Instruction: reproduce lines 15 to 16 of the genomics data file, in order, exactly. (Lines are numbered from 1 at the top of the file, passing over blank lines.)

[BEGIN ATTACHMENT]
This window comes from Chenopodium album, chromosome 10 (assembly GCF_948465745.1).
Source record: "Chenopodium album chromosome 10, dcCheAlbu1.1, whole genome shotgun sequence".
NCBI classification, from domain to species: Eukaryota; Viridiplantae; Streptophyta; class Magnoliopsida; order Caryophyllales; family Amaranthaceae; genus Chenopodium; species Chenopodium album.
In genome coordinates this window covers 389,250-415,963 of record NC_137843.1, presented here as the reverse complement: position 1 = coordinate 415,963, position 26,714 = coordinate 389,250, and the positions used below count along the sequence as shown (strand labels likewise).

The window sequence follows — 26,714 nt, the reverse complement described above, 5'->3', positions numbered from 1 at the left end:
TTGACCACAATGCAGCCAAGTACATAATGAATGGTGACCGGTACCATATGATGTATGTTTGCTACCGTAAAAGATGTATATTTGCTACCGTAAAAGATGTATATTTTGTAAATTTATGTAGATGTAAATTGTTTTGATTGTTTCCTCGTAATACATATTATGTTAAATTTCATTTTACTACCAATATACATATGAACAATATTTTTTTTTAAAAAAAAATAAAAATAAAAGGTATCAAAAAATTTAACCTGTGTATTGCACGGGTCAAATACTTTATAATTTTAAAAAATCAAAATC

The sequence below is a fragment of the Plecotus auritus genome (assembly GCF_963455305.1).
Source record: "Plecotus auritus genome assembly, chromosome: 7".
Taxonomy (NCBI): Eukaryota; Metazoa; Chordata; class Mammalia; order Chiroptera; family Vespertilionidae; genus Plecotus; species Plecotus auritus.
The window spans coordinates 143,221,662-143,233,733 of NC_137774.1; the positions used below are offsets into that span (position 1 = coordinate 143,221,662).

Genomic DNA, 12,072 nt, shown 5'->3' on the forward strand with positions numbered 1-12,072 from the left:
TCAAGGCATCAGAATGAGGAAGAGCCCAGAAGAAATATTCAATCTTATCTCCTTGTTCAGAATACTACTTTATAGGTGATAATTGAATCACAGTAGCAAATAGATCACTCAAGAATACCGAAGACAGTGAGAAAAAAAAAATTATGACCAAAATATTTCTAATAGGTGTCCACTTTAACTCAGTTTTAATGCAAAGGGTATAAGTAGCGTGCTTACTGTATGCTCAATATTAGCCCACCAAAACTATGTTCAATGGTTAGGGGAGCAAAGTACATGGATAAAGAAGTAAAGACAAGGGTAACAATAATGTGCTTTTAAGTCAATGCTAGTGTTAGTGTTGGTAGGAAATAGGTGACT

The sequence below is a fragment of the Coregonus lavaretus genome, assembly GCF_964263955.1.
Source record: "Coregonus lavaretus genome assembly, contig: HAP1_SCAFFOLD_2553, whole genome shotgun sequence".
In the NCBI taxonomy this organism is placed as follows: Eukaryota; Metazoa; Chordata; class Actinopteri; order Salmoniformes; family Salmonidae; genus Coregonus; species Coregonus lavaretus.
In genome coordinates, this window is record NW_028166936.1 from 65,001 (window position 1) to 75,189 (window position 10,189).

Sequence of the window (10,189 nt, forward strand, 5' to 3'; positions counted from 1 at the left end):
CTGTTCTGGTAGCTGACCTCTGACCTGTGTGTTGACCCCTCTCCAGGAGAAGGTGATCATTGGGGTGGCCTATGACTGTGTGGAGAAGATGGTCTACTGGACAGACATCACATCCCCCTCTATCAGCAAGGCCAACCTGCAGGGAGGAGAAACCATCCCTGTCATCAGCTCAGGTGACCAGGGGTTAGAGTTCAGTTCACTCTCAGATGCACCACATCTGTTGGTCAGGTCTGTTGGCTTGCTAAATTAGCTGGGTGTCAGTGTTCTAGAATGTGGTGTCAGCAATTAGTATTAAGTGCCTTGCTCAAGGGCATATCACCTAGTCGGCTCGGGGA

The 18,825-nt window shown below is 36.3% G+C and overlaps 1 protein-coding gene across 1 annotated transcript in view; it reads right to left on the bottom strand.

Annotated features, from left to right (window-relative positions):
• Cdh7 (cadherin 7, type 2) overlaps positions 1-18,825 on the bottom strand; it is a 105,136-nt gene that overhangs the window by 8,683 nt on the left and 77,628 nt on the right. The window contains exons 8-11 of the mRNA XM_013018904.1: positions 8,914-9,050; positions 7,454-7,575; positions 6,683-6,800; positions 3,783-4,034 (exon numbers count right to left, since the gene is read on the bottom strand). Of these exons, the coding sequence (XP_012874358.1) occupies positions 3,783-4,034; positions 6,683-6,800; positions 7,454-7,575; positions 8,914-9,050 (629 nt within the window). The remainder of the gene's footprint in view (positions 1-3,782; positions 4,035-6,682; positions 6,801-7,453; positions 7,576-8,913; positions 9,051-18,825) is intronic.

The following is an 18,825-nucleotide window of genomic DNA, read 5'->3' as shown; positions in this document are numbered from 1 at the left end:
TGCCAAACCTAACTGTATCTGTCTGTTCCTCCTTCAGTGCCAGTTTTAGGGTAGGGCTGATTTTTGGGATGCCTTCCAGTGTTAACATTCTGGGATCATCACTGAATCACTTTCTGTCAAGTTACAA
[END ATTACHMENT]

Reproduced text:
In the NCBI taxonomy this organism is placed as follows: Eukaryota; Metazoa; Chordata; class Actinopteri; order Salmoniformes; family Salmonidae; genus Coregonus; species Coregonus lavaretus.
In genome coordinates, this window is record NW_028166936.1 from 65,001 (window position 1) to 75,189 (window position 10,189).